“When I die, I want people to just play my music, go wild and freak out, do anything they want to do.” – Jimi Hendrix
If one would ever accredit an artist with being ‘ahead of their time’, then it is an accreditation that should be reserved solely for Jimi Hendrix. Raised in Seattle, Washington in the United States, Hendrix never had a single day of formal guitar lessons. Instead, he soaked all the popular blues and R&B music he could at the time with Muddy Waters, Howlin’ Wolf, and Chuck Berry acting as his favourites. As a black artist himself, he was probably very savvy to the kind of treatment black musicians would endure, and his mistreatment may be completely unavoidable. When The Rolling Stones came to prominence in the London scene in Britain, the aforementioned blues players were re-awakened within the consciousness of the American public, bringing Muddy Waters and company out of their early retirement and back on to stages.
Hendrix started as a side musician supporting acts such as Little Richard, The Isley Brothers, and King Curtis. Hendrix was always much more than just a rhythm and blues guitar player even at a young age. His foundational start was embedded in the archetypes of blues music, which was good training. But Hendrix, very early on, decided he would drop that gig and move to New York to make an attempt at his own career.
The ‘Purple Haze’ summoner, the wizard on the guitar, Jimi Hendrix would eventually be discovered by another musician who played for a time in The Animals. Original bass player for the group, Chas Chandler left the band and went onto bigger and better things himself — he wanted to try his hand at producing. It was in New York where Chandler heard Hendrix playing in a club for the first time and the former bassit convinced Hendrix to come back to London with him, where blues and R&B were not only alive and well, but in fact, thriving. Not only this, but, overall, the British treated black musicians better.
Recruiting other amateurs, Mitch Mitchell on drums and Noel Redding, who was initially a guitar player would be asked to try out on bass. With The Jimi Hendrix Experience formed, the band recorded a version of ‘Hey Joe’, which entered the charts. Hendrix biographer, John McDermott commented on the relationship and team effort between Hendrix and Chas Chandler: “It’s all about facilitating Hendrix’s talent. I think what Chandler realised is that with some parameters, this man is a tremendous artist, and I think he was smart enough to recognise ‘I need to get this rhythm section around him, we need to be in a good studio,’ and it’ll all take care of itself.”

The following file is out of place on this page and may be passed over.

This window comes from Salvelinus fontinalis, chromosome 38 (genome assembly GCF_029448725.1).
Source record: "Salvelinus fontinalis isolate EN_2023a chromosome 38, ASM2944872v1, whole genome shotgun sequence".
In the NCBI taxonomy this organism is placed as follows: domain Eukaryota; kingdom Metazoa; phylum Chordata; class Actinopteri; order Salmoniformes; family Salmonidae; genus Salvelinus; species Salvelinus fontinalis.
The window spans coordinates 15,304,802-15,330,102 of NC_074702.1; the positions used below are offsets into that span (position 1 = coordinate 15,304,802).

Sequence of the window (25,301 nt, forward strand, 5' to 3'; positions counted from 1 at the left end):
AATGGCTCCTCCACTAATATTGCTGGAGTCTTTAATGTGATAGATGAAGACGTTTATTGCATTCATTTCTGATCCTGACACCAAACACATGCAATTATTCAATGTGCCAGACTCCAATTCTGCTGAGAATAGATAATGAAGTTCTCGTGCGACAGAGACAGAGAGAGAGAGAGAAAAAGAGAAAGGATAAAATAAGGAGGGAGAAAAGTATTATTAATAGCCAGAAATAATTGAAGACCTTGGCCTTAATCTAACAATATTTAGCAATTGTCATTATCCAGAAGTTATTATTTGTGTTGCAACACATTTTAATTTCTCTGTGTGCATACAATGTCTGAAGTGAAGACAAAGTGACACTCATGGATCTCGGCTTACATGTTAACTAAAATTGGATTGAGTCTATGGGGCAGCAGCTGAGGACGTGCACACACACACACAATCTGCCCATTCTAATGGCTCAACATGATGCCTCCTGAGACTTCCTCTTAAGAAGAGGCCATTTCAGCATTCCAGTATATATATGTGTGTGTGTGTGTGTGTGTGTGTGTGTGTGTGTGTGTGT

Hendrix would proceed to play at various clubs around London, experimenting and finding his sound. This was when blues bands like The Rolling Stones were around, but guitar playing as an art form was becoming highly revered, as popularised by impressive players such as Eric Clapton and Jeff Beck. The magic moment came when Chas heard the beginnings of ‘Purple Haze’.
Writer, John McDermott continues his story about the fateful day in 1966: “Jimi was playing a small club date in London and was backstage toying with the riff of ‘Purple Haze,’ and Chas, you know, being there, heard it immediately and said, ‘Write the rest of that. That’s the next single.’ Because I think he had heard enough of Jimi, even in the two or three months that they were together, to know that that is something very special, work on that.”
With enough funds gathered from the chart success of ‘Hey Joe’, Chandler was determined to bring the Jimi Hendrix Experience into a better studio where a young and promising studio engineer worked, namely, Eddie Kramer. Kramer worked in Olympic studios and he himself was also very experimental. Kramer remembers the story: “The studio manager said to me one day, ‘You know, Eddie, there’s this American chappie with big hair called Jimi Hendrix. You do all that weird stuff so why don’t you do this, you know?’ It was very English and very proper, and we hit it off.”
The necessary pieces were all in place for the creation of the brilliant classic hit that is ‘Purple Haze’. Kramer continued, “I mean, it was just a good feeling. He was very shy. When he stepped out on the studio floor and, you know, plugged in — oh, my God, it was just a revelation for me. You know, I’d never heard anything quite like it.”
Just as it happened to Bob Dylan, Jim Morrison, and The Beatles, the same happened to Jimi Hendrix. He was placed on a pedestal and heralded as the new king of the counterculture and the drugs that came with it. Many people associate the song, ‘Purple Haze’, with taking acid, but Hendrix said otherwise. In fact, the song was written about the time he had been reading a science-fiction novel and fell asleep. Hendrix dreamt that he was underwater, surrounded by an impenetrable purple haze. He believes that the purple haze was a spiritual and religious awakening and was perhaps protected by God. Initially, the refrain to the song was, “Purple Haze, Jesus saves.”
The song came out in March of 1967 and was a huge hit. The younger generations loved and adored him. Some critics, in their usual curmudgeonly fashion, opted to wage war. One critic called him ‘the psychedelic Uncle Tom’. To which Hendrix responded, “I don’t care, man. I don’t care anymore what they say anymore. It’s up to them then if they want to mess up the evening by looking at one thing. You know, because all that is included, man. When I feel like playing with my teeth, I do it, because I feel like it, you know? All that is complete when I’m on stage, I’m a complete natural, more so than, you know, talking to a group of people or something.”
Regardless of whether Hendrix truly is the psychedelic saviour of the time or not, Hendrix was truly an innovative guitar player who forever revolutionized rock n’ roll and popular music as we know it. ‘Purple haze’ will always be the anthem for the outcasts and the misunderstood.